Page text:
Shares or assets?

There are two ways to buy a business. One is to buy the company’s shares and thereby acquire all of the company’s assets. The other is to buy the assets alone, which may mean that you also acquire some of the company’s liabilities.

These two structures are fundamentally different. If you buy a company’s shares, you will be buying all of its assets, liabilities and existing contracts, even if you haven’t been told about all of them. It is up to you to do your due diligence prior to completion, in order to ensure you know exactly what you are buying.

Conversely, if you simply buy the assets, these are stripped out of the company and transferred to you, leaving the company as nothing more than a shell, which is usually then wound up. However, the assets (and any liabilities) will be clearly set out in the asset purchase agreement, so that there can be no confusion as to exactly what it is you are buying, and so there should be no surprises.

However, asset purchases can be more complicated than share purchases because each asset needs to be transferred separately and a value attributed to it (usually by accountants).

It is tax efficient to attribute most of the value in such transactions to the goodwill, although this is not always possible owing to the nature of the business, which may have large quantities of stock that will need to be valued. You may also find that it will be necessary to renew any licences or consents required by law or to novate any agreements currently contracted for by the seller with his suppliers. However, provided that the assets to be transferred are clearly identified in the agreement, if may be preferable to buy the assets rather than the shares.

These differences often lead buyers to prefer an asset sale and sellers to prefer a share sale. Ultimately, however, the choice will usually be driven by the taxation position of both buyers and sellers. Advice should always be sought from your financial adviser before any decision is made.

Preparing to sell a business

In the best of all scenarios, sellers will have evaluated their businesses, having taken a view as to how the business should be marketed and the costs involved. Sellers can market to buyers who may already be interested or are current suppliers or, indeed, the existing management may want to buy the business. Alternatively, there are a large number of professional advisers who are happy to charge exorbitant fees to provide this service.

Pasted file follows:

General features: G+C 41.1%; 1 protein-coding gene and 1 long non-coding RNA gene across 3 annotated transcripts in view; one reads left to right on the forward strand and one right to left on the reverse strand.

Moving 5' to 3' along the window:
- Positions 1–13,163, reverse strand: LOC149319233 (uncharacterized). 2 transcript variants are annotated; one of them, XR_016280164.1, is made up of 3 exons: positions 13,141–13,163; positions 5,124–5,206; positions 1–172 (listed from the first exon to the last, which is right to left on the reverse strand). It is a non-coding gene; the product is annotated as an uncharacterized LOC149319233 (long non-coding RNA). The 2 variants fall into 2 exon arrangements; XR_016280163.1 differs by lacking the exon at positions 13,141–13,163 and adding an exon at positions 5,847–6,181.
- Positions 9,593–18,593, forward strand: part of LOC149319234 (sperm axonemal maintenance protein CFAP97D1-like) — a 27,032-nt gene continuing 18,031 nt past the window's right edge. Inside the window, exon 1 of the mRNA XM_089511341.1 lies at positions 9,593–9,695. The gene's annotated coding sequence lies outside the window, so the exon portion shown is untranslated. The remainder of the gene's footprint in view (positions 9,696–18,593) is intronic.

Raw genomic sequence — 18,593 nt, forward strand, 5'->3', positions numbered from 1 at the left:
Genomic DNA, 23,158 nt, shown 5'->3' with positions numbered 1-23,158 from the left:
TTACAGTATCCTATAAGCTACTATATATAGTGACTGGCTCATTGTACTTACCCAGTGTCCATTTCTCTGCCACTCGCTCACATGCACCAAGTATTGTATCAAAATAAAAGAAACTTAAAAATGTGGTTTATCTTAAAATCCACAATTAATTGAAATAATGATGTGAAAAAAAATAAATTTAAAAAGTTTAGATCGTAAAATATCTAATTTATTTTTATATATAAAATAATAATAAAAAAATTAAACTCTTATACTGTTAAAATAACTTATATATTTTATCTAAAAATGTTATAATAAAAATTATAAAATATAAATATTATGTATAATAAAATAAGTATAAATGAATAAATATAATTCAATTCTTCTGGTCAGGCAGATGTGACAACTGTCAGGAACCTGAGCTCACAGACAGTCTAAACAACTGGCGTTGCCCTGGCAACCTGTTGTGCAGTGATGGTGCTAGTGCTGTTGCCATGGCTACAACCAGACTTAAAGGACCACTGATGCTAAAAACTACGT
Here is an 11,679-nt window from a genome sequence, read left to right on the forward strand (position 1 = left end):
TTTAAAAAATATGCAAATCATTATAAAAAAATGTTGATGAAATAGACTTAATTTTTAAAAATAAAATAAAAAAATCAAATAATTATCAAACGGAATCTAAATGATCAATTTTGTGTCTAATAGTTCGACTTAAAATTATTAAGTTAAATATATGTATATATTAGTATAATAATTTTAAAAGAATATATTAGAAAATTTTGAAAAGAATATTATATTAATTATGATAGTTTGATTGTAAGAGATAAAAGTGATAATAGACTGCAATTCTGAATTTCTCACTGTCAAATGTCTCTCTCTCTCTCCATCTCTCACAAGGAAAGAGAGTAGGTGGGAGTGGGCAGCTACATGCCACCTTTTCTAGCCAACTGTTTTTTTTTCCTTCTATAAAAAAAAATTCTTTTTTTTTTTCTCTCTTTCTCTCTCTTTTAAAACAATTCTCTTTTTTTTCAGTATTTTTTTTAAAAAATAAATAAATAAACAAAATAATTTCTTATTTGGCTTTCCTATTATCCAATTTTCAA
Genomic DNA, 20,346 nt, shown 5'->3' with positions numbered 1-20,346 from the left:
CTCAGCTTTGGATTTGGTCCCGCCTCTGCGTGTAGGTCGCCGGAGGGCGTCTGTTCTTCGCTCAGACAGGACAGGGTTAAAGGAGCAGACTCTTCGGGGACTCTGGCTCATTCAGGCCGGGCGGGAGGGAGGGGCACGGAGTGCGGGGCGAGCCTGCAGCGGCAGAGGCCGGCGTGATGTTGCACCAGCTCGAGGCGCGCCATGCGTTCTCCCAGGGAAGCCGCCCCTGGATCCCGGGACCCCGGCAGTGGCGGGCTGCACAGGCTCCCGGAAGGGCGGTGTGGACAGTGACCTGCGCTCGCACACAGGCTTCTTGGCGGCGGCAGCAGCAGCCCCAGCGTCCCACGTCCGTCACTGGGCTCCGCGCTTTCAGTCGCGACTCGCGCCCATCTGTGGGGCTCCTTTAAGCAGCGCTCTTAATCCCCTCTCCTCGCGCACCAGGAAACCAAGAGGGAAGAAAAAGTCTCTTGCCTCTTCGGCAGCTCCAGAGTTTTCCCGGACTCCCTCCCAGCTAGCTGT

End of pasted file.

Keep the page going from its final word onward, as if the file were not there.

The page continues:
A seller will need to ensure that the business is ready for sale and much will depend on whether the business is part of a group structure or a single entity.

Where group structures are involved, a seller may be able to transfer assets he wishes to keep into a subsidiary company by way of a hive down. There may be substantial tax advantages from liabilities for stamp duty or SDLT and sellers must always take advice as to their tax position so that they are aware of the potential benefits and pitfalls.

Other issues to be considered prior to a sale are whether there any employees and matters such as intellectual property rights (IPRs) or pensions. Where there are a number of employees and the seller decides to use the asset route rather than a share sale, there may be problems with the Transfer of Undertakings (Protection of Employment) Regulations (TUPE) 2006, particularly if the buyer is not keen to take all (or some) of the employees on when he acquires the business. Conversely, when the shares are being purchased, TUPE does not apply, which may provide a significant reason to buy the shares rather than the assets.

Sellers should also ensure that their due diligence information is prepared in advance. Buyers will always require information about the accounts, and if these are not recent may often require management accounts to be prepared (at the seller’s expense). Buyers will also require information about the structure of the company, its directors and shareholders, any properties owned by the seller, important contracts etc as they will require warranties to be given by the seller to provide buyers with some comfort if things turn out after the deal is done to be not quite how they were presented before the completion of the sale.

Preliminary agreements